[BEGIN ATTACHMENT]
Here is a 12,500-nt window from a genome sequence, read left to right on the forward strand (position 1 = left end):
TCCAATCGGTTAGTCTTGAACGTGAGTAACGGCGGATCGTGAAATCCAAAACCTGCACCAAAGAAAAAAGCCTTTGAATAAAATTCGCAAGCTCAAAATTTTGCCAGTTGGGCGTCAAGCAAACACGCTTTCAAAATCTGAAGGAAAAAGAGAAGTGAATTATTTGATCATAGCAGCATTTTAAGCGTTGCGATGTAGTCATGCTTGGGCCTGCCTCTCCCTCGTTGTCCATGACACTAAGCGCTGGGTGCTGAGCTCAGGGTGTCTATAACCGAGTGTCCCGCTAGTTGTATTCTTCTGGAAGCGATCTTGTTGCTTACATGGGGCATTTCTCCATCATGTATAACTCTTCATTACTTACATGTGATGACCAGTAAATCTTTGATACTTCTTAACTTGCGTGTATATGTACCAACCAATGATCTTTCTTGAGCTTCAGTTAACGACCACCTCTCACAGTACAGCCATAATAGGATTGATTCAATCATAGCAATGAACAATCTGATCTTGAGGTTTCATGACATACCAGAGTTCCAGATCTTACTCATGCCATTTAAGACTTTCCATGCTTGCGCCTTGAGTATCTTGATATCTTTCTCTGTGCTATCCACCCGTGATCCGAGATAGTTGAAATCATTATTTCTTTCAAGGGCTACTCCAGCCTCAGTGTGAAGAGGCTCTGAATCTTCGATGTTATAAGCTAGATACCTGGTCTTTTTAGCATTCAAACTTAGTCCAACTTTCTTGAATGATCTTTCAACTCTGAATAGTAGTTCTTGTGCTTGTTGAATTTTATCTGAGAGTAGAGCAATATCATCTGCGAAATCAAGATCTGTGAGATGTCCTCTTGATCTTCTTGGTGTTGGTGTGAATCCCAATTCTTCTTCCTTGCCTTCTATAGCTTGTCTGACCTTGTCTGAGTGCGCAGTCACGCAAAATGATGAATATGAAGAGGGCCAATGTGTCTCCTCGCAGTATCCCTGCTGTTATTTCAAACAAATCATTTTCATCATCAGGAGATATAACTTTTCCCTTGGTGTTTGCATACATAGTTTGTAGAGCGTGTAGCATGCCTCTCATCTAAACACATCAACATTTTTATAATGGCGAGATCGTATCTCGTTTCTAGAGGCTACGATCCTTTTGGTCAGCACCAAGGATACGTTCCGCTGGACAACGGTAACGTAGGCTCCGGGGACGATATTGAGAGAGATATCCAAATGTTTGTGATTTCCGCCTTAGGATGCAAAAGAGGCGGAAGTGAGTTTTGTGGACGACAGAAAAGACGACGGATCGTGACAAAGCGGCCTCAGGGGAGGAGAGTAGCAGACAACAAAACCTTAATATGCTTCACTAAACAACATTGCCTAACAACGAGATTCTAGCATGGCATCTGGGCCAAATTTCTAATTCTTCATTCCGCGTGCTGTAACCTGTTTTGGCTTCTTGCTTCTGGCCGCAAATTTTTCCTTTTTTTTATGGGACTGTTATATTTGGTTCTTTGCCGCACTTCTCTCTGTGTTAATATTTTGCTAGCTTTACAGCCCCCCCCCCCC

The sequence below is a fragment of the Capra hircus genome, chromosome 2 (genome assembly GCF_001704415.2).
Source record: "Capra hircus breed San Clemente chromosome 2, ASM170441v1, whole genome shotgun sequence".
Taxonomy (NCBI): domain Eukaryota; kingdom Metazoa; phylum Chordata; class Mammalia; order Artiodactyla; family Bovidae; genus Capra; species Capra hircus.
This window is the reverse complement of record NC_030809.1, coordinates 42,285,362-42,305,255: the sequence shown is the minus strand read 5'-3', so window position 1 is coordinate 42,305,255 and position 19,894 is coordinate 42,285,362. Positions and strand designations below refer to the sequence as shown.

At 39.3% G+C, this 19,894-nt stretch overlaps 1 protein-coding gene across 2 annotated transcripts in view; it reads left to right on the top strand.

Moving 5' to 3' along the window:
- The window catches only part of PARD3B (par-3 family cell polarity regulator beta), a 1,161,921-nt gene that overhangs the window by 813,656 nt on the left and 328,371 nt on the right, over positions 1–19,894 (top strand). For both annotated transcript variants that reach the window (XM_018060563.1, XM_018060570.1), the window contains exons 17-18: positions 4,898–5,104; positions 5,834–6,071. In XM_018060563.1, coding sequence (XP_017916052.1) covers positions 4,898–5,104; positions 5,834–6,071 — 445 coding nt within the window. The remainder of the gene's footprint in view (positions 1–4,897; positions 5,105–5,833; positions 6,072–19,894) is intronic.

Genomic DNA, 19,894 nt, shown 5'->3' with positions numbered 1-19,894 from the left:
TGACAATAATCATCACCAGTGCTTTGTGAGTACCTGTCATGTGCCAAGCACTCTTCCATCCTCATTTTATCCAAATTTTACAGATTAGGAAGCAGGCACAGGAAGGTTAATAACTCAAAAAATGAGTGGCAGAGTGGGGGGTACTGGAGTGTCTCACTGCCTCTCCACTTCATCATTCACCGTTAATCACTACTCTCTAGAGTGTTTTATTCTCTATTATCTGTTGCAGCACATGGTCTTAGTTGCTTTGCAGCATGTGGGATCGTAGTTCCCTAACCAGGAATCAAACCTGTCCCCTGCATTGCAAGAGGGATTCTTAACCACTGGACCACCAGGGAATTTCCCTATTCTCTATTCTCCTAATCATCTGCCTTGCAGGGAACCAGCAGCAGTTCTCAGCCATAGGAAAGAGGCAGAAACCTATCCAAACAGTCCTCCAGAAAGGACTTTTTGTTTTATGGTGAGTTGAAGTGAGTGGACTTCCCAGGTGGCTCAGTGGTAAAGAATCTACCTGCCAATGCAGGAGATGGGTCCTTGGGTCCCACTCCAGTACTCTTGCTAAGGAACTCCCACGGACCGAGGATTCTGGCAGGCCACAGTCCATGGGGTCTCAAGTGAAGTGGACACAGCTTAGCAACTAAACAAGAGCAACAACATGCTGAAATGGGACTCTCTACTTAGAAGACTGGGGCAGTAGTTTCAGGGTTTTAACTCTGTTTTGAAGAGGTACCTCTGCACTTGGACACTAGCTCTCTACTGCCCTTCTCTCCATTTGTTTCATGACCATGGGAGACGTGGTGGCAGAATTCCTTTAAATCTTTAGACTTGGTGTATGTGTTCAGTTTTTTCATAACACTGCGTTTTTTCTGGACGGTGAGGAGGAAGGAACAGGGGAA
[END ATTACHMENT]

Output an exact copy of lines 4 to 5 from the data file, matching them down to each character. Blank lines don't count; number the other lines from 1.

Source record: "Capra hircus breed San Clemente chromosome 2, ASM170441v1, whole genome shotgun sequence".
Taxonomy (NCBI): domain Eukaryota; kingdom Metazoa; phylum Chordata; class Mammalia; order Artiodactyla; family Bovidae; genus Capra; species Capra hircus.